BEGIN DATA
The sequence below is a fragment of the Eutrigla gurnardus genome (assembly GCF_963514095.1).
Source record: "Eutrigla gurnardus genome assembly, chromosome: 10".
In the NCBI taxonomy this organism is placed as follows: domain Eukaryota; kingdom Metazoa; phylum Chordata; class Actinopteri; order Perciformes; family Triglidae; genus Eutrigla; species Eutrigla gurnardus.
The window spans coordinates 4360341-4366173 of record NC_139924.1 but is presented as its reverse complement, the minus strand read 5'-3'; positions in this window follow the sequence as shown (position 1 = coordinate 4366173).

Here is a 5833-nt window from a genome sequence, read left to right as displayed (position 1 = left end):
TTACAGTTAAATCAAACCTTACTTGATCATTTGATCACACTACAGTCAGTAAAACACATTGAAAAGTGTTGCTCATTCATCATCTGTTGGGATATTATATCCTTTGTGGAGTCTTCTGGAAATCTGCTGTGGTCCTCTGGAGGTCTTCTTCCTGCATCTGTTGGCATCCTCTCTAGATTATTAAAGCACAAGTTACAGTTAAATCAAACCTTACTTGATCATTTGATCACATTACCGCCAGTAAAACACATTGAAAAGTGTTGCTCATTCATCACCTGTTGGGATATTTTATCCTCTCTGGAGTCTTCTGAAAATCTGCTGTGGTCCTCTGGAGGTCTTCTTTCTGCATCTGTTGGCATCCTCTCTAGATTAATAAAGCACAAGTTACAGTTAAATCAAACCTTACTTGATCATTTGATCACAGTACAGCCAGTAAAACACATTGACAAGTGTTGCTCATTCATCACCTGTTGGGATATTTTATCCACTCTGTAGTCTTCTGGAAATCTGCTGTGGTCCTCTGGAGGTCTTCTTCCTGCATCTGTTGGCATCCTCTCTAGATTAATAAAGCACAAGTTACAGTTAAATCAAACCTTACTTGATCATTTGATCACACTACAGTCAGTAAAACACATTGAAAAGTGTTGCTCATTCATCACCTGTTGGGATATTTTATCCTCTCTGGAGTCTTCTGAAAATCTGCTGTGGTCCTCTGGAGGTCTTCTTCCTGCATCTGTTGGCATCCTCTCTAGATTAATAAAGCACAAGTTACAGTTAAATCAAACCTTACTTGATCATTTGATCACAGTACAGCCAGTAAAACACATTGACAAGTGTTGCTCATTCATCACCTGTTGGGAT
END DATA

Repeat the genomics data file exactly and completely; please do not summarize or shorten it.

The sequence below is a fragment of the Eutrigla gurnardus genome (assembly GCF_963514095.1).
Source record: "Eutrigla gurnardus genome assembly, chromosome: 10".
In the NCBI taxonomy this organism is placed as follows: domain Eukaryota; kingdom Metazoa; phylum Chordata; class Actinopteri; order Perciformes; family Triglidae; genus Eutrigla; species Eutrigla gurnardus.
The window spans coordinates 4360341-4366173 of record NC_139924.1 but is presented as its reverse complement, the minus strand read 5'-3'; positions in this window follow the sequence as shown (position 1 = coordinate 4366173).

Here is a 5833-nt window from a genome sequence, read left to right as displayed (position 1 = left end):
TTACAGTTAAATCAAACCTTACTTGATCATTTGATCACACTACAGTCAGTAAAACACATTGAAAAGTGTTGCTCATTCATCATCTGTTGGGATATTATATCCTTTGTGGAGTCTTCTGGAAATCTGCTGTGGTCCTCTGGAGGTCTTCTTCCTGCATCTGTTGGCATCCTCTCTAGATTATTAAAGCACAAGTTACAGTTAAATCAAACCTTACTTGATCATTTGATCACATTACCGCCAGTAAAACACATTGAAAAGTGTTGCTCATTCATCACCTGTTGGGATATTTTATCCTCTCTGGAGTCTTCTGAAAATCTGCTGTGGTCCTCTGGAGGTCTTCTTTCTGCATCTGTTGGCATCCTCTCTAGATTAATAAAGCACAAGTTACAGTTAAATCAAACCTTACTTGATCATTTGATCACAGTACAGCCAGTAAAACACATTGACAAGTGTTGCTCATTCATCACCTGTTGGGATATTTTATCCACTCTGTAGTCTTCTGGAAATCTGCTGTGGTCCTCTGGAGGTCTTCTTCCTGCATCTGTTGGCATCCTCTCTAGATTAATAAAGCACAAGTTACAGTTAAATCAAACCTTACTTGATCATTTGATCACACTACAGTCAGTAAAACACATTGAAAAGTGTTGCTCATTCATCACCTGTTGGGATATTTTATCCTCTCTGGAGTCTTCTGAAAATCTGCTGTGGTCCTCTGGAGGTCTTCTTCCTGCATCTGTTGGCATCCTCTCTAGATTAATAAAGCACAAGTTACAGTTAAATCAAACCTTACTTGATCATTTGATCACAGTACAGCCAGTAAAACACATTGACAAGTGTTGCTCATTCATCACCTGTTGGGAT